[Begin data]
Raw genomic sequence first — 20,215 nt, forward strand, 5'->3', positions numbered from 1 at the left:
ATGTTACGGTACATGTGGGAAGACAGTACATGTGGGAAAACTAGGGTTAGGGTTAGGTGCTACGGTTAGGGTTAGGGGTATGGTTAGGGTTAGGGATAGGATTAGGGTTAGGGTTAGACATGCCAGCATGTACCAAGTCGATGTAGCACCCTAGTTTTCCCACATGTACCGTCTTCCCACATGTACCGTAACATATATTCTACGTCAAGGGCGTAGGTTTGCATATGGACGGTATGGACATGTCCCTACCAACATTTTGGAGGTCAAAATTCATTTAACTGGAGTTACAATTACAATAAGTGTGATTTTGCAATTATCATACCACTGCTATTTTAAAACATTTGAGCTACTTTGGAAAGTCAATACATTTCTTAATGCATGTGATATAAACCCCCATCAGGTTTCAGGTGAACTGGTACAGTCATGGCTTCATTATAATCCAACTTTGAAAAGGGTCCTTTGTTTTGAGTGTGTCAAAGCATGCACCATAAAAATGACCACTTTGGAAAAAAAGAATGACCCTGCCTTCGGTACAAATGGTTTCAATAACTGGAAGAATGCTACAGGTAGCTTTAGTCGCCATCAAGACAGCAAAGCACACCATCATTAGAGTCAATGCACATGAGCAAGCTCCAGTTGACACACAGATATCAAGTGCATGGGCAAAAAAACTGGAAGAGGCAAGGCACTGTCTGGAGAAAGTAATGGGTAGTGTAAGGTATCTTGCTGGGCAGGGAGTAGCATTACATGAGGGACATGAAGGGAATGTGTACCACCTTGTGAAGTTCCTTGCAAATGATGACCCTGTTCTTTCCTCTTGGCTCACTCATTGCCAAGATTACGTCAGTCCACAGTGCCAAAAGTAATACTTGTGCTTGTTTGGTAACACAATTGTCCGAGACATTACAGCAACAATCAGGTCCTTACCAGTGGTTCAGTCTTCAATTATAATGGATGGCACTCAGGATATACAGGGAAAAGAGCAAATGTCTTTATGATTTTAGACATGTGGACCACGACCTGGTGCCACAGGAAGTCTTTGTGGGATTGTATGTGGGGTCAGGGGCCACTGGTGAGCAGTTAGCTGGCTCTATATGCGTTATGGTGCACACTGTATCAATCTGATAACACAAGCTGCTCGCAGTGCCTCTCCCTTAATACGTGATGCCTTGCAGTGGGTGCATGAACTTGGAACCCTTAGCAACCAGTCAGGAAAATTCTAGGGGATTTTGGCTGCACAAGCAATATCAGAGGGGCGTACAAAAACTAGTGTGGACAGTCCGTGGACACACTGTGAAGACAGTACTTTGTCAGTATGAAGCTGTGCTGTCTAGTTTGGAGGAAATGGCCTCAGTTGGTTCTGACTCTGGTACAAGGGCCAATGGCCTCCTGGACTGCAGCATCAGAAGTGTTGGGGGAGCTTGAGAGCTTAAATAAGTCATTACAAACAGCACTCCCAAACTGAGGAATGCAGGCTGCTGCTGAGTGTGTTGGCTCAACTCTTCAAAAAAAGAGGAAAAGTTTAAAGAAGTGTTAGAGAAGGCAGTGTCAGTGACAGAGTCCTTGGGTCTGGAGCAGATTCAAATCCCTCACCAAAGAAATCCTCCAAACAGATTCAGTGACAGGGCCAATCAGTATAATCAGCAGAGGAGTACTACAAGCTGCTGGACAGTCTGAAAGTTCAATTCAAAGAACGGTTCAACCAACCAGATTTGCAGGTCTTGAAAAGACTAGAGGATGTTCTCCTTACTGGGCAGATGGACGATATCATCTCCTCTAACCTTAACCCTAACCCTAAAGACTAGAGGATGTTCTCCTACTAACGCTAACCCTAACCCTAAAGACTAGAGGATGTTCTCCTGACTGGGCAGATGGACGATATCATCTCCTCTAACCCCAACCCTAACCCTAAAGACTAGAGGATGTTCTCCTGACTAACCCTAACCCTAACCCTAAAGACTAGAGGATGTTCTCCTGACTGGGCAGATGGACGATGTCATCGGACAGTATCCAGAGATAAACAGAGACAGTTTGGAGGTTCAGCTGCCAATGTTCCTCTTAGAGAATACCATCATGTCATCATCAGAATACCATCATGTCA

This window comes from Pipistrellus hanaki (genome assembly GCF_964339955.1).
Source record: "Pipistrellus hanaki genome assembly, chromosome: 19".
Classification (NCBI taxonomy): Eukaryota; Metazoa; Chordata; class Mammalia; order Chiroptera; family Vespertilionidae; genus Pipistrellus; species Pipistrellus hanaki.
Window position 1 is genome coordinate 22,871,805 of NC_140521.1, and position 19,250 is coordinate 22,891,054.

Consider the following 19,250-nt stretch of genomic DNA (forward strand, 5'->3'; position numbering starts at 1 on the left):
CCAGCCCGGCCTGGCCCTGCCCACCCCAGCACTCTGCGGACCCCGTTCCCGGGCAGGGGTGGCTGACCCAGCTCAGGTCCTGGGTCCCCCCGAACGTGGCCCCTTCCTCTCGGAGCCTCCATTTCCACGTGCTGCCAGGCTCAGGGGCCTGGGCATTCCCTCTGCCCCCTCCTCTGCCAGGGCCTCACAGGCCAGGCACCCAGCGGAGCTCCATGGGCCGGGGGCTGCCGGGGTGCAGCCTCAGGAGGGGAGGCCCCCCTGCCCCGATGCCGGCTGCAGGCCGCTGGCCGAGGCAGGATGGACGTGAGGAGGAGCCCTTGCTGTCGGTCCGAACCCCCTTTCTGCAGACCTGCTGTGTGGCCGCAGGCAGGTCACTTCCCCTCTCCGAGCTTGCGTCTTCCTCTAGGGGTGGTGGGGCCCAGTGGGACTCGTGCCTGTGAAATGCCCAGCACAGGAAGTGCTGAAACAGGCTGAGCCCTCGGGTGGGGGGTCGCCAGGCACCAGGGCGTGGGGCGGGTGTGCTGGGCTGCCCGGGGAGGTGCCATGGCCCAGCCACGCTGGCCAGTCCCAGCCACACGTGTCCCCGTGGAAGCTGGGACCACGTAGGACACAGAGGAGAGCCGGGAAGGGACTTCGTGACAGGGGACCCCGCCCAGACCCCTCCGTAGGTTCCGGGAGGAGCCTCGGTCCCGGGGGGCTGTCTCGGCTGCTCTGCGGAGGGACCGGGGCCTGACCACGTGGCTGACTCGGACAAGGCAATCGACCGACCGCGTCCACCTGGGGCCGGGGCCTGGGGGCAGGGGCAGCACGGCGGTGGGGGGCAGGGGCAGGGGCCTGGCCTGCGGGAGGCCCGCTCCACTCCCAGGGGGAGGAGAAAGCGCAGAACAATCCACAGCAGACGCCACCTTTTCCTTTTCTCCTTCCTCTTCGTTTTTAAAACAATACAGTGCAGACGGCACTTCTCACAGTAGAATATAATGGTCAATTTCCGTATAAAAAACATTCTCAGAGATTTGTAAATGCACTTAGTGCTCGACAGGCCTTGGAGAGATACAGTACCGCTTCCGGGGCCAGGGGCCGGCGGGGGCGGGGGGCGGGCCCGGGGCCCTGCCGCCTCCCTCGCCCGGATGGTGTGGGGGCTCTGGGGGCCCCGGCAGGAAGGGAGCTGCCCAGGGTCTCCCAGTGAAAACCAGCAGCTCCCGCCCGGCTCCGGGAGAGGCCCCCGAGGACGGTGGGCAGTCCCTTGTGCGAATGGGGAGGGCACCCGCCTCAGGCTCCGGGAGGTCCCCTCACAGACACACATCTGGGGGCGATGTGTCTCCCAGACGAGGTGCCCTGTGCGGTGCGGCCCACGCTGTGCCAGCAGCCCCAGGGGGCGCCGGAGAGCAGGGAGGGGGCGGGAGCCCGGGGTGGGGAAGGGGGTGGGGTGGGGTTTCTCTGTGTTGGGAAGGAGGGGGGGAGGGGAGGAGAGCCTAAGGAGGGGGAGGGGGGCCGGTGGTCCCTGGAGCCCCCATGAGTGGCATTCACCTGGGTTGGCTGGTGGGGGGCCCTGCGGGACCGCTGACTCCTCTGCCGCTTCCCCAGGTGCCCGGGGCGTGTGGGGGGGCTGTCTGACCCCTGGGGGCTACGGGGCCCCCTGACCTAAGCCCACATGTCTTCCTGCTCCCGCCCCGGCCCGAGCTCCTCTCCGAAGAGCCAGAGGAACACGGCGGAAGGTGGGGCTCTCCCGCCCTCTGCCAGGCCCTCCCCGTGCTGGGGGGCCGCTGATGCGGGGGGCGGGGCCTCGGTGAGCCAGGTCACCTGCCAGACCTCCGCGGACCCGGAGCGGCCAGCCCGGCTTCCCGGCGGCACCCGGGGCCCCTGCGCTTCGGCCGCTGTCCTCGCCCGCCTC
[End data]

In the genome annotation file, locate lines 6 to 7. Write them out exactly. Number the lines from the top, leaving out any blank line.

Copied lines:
Window position 1 is genome coordinate 22,871,805 of NC_140521.1, and position 19,250 is coordinate 22,891,054.

Consider the following 19,250-nt stretch of genomic DNA (forward strand, 5'->3'; position numbering starts at 1 on the left):